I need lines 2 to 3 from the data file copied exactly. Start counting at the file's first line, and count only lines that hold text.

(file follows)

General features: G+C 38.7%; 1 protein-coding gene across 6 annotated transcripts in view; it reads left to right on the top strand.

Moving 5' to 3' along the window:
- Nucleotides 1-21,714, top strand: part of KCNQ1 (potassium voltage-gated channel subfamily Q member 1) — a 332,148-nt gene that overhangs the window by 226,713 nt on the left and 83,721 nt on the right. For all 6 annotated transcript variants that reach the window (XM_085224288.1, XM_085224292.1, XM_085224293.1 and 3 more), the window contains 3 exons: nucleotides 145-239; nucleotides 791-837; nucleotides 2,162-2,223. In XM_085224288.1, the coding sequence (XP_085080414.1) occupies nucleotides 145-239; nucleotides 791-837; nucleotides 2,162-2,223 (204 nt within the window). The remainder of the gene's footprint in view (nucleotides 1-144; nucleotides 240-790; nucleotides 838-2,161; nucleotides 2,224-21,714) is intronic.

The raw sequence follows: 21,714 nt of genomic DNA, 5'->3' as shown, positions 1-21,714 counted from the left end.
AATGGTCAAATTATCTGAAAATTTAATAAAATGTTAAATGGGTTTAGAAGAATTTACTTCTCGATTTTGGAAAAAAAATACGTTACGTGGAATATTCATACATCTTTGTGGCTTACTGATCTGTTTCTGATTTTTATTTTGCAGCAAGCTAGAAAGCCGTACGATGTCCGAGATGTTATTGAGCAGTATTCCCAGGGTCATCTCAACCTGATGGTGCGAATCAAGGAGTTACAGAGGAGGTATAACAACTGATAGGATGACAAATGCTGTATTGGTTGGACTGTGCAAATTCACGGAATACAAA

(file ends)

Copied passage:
Moving 5' to 3' along the window:
- Nucleotides 1-21,714, top strand: part of KCNQ1 (potassium voltage-gated channel subfamily Q member 1) — a 332,148-nt gene that overhangs the window by 226,713 nt on the left and 83,721 nt on the right. For all 6 annotated transcript variants that reach the window (XM_085224288.1, XM_085224292.1, XM_085224293.1 and 3 more), the window contains 3 exons: nucleotides 145-239; nucleotides 791-837; nucleotides 2,162-2,223. In XM_085224288.1, the coding sequence (XP_085080414.1) occupies nucleotides 145-239; nucleotides 791-837; nucleotides 2,162-2,223 (204 nt within the window). The remainder of the gene's footprint in view (nucleotides 1-144; nucleotides 240-790; nucleotides 838-2,161; nucleotides 2,224-21,714) is intronic.